[Haskell] Implicit parallel functional programming
simonpj at microsoft.com
Thu Jan 20 04:38:09 EST 2005
| > I thought the "lazy functional languages are great for implicit
| > parallelism" thing died out some time ago - at least as far as
| > the programs on conventional hardware is concerned.
Some quick thoughts.
1. Like Ben L, I don't believe in totally-automated parallelism from
lazy FP. But that doesn't mean that lazy FP is bad for parallel
machines. On the contrary, it is *absolutely fantastic* that a program
decorated with some parallel strategies (see the paper Ben mentioned
guaranteed to give the same results on a multiprocessor as on a
uni-processor. Adding parallel strategies can't make your program go
2. One reason that implicitly-parallel FP has never "made it" despite
lots of work over the last 20 yrs (!) is that uni-processors have kept
getting faster. That has already changed
(http://www.gotw.ca/publications/concurrency-ddj.htm). We're going to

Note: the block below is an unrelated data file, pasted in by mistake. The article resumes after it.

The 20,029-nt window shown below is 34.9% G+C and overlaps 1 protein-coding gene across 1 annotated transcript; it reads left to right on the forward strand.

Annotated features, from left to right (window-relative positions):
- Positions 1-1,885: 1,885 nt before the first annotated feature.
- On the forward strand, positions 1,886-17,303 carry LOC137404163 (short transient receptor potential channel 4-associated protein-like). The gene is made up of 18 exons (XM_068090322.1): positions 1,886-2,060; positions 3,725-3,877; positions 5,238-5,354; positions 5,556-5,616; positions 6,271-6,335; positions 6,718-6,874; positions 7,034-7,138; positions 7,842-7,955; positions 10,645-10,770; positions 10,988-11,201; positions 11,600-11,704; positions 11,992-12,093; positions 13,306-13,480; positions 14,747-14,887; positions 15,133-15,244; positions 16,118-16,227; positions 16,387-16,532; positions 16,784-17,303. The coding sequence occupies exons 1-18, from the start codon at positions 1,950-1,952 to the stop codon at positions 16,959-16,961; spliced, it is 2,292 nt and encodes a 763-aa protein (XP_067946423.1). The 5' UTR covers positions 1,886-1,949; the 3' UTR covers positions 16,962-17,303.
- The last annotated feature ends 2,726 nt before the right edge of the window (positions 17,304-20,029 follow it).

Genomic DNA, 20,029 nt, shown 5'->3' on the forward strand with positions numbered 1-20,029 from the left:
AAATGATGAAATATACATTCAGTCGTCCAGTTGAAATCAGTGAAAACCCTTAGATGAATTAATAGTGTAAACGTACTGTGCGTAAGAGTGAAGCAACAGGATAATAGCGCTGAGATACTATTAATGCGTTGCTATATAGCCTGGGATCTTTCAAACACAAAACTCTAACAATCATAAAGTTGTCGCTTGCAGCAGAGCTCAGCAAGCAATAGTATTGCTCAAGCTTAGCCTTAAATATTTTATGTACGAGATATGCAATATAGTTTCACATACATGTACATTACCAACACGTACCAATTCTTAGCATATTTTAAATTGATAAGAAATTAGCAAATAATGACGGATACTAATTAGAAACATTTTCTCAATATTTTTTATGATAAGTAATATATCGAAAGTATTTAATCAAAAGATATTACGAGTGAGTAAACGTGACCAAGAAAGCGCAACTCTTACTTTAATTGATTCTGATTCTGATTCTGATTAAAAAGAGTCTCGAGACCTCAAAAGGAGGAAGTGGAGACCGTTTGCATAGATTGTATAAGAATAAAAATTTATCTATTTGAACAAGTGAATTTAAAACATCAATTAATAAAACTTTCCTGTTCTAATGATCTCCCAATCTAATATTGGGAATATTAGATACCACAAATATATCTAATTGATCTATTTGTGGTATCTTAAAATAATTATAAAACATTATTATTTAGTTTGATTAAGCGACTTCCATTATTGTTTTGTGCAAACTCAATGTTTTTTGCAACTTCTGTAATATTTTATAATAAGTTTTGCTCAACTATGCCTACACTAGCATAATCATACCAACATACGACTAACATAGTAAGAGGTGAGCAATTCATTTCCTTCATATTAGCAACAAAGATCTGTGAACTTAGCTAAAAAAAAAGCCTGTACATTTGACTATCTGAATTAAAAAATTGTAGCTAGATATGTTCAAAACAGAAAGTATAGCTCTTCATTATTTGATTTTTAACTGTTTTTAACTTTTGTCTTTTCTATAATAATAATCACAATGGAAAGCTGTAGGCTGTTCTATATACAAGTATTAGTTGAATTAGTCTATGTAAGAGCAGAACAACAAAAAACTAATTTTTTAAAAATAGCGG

see multi-processors on a chip, because Intel doesn't know what else to
do with their transistors. Getting more performance is going to
*require* parallelism, which is a real change; until now, parallel
processors kept getting outpaced by next year's sequential ones.
3. Furthermore, if everyone has 10 processors on their desk (because
you can't buy a machine with fewer -- I'm speculating a little here)
then the utilisation efficiency is less important than it used to be.
If you have 10 processors anyway, then a programming system that lets
you use 3 with minimal effort would be splendid. Whereas up to today if
someone forks out for a 10-node machine they jolly well want to use
almost all of those 10.
4. Most parallel-FP implementations thus far have been on distributed
memory multiprocessors, connected by LANs or some other switch fabric.
In particular, each processor has had a separate heap, which entails
lots of marshalling and copying of graph between one heap and another.
It's incredibly hard to recover these overheads. The new multi-cores
will be much more closely coupled, and can share a common heap, with
rather high bandwidth between processors.
In short, I think things are changing.
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